There is very interesting discussion on the neighbouring thread (http://www.northernsounds.com/ubb/No...ML/000190.html) about surprising amount of RAM one needs when going orchestral (to all of us kind of secret before we bought the GSt and tried). Hey guys, what about polyphony? You think 96 voices (talking GSt 96 here) is a lot? Ready for a bit of maths?
Here we go:
First we need to have a look at legato. If you create (in a sequencer) a legato passage, and make sure that notes do not overlap, Gigastudio still uses voices for both notes on transition.
Second thing to remember is the crossfade feature of the Gigastudio. If you use for instance the XFD versions of instruments in AO these use up twice as much voices of your polyphony for a single note.
Third thing is that, at least in AO, the strings use twice as much of polyphony for a single note (i.e. each note of XFD strings needs 4 voices) than other instruments.
Now, let\'s put this into perspective.
Imagine, that your strings are playing parallel runs (just look into Mahler\'s III. Symphony, I.mov, Nr.51-53) and you use the XFD versions. Only for this 5-voices section you need 5*4*2=40 voices of polyphony!
Let\'s say now, we want to do Mozart\'s Prague Symphony. Fairly moderate orchestration for 6 WWinds, 4 Brass, 5 part Strings and Timpani, i.e. only 16 voices (I pretend the strings don\'t play chords for the moment). However, if you look into bar 131 of the first movement you find two chords where all the instruments are playing and 9 of them (incl. 3 Strings) legato. If you count the polyphony needed on the transition between the two chords (still having the XFD versions) you get to number 65. GSt can still cope but that\'s only Mozart. What about my III. Mahler, scored for more than 40 instruments? Er,....
Of course, I can use the non-crossfade versions, possibly mono etc., there are also ways to work around this by recording sections of the orchestra separately and so on. I am not complaining! After all the GSt enables me, what I would not be able do otherwise.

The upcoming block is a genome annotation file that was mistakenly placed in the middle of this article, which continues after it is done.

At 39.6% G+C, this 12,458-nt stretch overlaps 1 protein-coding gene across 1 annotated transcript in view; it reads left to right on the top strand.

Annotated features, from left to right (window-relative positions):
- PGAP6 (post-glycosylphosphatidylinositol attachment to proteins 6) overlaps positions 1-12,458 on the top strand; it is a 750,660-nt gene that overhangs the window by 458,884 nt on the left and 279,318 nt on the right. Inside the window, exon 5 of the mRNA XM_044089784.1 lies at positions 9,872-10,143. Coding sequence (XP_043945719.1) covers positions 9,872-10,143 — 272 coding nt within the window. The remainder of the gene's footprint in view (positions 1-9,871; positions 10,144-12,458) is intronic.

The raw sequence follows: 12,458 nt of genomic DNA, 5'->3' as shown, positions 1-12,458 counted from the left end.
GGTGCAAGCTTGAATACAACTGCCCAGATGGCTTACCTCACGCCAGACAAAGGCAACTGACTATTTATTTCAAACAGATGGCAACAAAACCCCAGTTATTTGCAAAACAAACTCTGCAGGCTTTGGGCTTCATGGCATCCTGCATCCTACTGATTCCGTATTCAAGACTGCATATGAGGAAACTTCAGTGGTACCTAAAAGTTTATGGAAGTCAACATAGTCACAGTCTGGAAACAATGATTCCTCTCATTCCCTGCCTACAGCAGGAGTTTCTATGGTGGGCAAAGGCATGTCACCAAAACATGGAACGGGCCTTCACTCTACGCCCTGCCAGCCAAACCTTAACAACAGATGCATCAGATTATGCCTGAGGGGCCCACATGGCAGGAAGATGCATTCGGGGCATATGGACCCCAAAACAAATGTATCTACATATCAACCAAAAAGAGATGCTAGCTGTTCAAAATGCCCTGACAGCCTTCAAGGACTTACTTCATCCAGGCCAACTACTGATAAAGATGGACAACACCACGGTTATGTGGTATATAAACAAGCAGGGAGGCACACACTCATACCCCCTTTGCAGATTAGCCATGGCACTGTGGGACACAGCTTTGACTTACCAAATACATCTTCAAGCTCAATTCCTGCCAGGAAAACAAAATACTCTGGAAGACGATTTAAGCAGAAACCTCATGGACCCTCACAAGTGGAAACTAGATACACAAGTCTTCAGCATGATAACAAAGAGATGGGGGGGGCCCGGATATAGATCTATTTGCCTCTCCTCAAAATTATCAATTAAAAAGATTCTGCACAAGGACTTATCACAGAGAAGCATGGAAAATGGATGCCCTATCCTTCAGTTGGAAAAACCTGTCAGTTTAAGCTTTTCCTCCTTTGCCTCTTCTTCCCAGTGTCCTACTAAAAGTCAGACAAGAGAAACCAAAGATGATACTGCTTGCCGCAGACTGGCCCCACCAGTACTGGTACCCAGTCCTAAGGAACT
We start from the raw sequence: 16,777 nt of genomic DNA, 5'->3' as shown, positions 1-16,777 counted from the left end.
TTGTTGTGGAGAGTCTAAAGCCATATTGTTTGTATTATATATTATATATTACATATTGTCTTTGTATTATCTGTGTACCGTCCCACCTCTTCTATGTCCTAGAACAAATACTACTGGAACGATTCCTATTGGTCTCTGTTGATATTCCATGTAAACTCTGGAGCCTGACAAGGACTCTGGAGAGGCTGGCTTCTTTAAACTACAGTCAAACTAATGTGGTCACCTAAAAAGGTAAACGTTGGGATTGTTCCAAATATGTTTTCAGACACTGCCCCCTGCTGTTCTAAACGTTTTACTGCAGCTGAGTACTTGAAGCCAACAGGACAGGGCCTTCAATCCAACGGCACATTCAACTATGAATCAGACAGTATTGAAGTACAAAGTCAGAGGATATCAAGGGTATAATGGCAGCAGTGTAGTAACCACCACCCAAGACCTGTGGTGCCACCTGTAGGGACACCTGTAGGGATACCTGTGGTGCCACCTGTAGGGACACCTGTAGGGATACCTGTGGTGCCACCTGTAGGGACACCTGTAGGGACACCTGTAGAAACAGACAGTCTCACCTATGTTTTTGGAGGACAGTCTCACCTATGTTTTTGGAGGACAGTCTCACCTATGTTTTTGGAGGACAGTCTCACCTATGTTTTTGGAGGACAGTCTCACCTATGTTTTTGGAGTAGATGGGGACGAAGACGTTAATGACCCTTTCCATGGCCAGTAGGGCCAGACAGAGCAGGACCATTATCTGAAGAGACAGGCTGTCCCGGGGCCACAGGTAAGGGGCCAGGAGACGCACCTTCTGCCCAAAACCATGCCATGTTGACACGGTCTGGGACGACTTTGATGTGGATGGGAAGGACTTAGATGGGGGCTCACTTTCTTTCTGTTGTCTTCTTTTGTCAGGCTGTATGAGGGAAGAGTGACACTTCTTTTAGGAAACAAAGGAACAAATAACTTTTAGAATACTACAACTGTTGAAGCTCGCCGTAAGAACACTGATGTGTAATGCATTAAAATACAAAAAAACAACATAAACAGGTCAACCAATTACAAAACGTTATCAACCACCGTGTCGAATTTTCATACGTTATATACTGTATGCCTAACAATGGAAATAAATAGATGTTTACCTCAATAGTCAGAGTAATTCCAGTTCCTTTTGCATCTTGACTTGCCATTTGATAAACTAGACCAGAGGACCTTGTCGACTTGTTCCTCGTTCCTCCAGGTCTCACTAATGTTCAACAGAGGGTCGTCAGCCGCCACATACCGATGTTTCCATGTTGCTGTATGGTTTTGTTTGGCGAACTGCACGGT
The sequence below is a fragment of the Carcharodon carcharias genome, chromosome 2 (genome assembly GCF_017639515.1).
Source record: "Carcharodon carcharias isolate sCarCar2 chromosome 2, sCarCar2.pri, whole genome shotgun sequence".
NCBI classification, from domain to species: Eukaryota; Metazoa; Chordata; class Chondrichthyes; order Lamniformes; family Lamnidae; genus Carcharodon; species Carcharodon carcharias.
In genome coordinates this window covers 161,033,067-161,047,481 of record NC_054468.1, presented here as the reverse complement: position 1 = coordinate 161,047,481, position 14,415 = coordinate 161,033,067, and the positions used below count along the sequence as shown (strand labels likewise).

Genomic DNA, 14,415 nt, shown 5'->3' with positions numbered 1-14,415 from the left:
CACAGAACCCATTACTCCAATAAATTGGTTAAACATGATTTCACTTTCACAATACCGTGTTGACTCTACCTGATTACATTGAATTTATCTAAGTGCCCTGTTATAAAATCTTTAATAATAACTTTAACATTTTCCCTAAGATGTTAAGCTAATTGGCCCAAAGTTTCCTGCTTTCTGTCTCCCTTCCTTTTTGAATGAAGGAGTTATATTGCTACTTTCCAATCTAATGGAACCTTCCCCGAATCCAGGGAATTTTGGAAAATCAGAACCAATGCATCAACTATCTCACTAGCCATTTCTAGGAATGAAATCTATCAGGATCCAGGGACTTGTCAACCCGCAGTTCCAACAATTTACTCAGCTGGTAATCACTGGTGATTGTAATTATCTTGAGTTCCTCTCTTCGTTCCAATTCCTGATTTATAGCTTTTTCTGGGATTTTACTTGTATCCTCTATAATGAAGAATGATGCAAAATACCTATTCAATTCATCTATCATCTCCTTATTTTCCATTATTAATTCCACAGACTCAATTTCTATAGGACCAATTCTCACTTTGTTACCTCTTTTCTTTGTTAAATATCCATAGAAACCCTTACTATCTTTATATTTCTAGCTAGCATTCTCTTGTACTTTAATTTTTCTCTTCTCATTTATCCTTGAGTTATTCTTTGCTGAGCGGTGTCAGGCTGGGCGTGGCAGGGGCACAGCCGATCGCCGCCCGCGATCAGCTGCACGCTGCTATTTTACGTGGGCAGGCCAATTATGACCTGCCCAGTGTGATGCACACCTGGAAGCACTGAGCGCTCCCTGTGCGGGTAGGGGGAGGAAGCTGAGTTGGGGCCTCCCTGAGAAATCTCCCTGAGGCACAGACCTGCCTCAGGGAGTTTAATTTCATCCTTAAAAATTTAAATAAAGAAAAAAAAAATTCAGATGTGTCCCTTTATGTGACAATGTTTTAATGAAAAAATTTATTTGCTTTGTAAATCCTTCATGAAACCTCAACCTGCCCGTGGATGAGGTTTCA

With my examples I just wanted to illustrate that the orchestra is not only RAM intensive but also polyphony hungry. Hope you managed to follow me.
Good one Ondrej
Nice clear answer for any of us who are used to a bit of synth jargon. I\'ve always put a high priority on polyphony when looking at a piece of gear I want to arrange on. Who cares how many channels and patches the thing has if you can\'t play more than a few parts it before it chokes?
There\'s no question that crossfade/multi velocity/ stereo/ overlapping samples can make 160 voices look like a bottleneck.
I have a feeling that most people also don\'t understand that, even if they aren\'t playing certain notes, Gigasampler loads the beginning of every single sample which is available within a particlular instrument into RAM. So if you load up your big stereo velocity switched percussion instruments patch just to play the cowbell, you may actually be sucking up an inordinate number of the available sample locations.